Story by Trends Publishing
Photography by Tom Henry
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Movement of light through space creates a common bond between the sculpture-like interior and the artwork in this condominium
Architectural design is considered an art form and buildings often reflect this creative expression. However, the need to create a functioning environment within suggests that practicality is also important in shaping an overall design aesthetic.
In this new 6400sq ft condominium, the interior needed to be practical but artistic enough to seamlessly incorporate an extensive art collection. Architect Tim Alt, of Altus Architecture + Design, aimed to develop a common language for the interior and the artwork. The result is a series of open but defined areas that combine to create an art space that is also a home.
"We decided to insert objects into the space to create a sense of continuity throughout, rather than of separated rooms. This allows the components of the house and the art to coexist as free elements within one large space," the architect says.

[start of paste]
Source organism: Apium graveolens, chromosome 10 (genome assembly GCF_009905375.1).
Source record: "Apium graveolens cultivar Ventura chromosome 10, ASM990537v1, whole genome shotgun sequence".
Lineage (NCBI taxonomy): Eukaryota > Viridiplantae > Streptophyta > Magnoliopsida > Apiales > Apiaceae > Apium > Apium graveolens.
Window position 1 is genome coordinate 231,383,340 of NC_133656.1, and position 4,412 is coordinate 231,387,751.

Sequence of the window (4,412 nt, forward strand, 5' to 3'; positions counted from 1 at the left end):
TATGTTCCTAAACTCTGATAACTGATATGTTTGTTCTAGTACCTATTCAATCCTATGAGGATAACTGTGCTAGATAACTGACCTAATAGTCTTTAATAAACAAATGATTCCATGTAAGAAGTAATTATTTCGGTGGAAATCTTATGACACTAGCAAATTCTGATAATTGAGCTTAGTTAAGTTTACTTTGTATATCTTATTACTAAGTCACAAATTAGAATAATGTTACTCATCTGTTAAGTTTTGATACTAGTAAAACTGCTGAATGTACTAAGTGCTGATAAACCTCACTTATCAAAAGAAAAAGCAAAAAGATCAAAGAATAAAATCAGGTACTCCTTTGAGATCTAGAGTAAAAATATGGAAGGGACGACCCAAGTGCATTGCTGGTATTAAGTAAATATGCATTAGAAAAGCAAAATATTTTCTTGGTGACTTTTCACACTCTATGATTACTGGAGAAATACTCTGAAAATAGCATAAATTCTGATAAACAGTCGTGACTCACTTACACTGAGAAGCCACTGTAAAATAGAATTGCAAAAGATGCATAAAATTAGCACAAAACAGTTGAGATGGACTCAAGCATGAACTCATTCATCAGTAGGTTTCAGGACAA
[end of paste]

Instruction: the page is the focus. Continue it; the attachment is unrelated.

Walls, cabinetry, fireplaces and even bathrooms are designed as separate objects that appear to be placed in the house rather than constructed. Many of the objects exhibit artistic or sculptural qualities that liken them to the pieces of art on display throughout the space.
Alt used a combination of what he describes as masses, edges and planes to create these inserts. Masses are defined as solid permanent structures, and edges as fixed but semi-permanent elements. Planes are similar to edges but are freestanding or floating, and appear as temporary installations. Each uses materials specific to its function.
"I've used materials that convey an inherent quality and can speak to the surrounding environment," he says.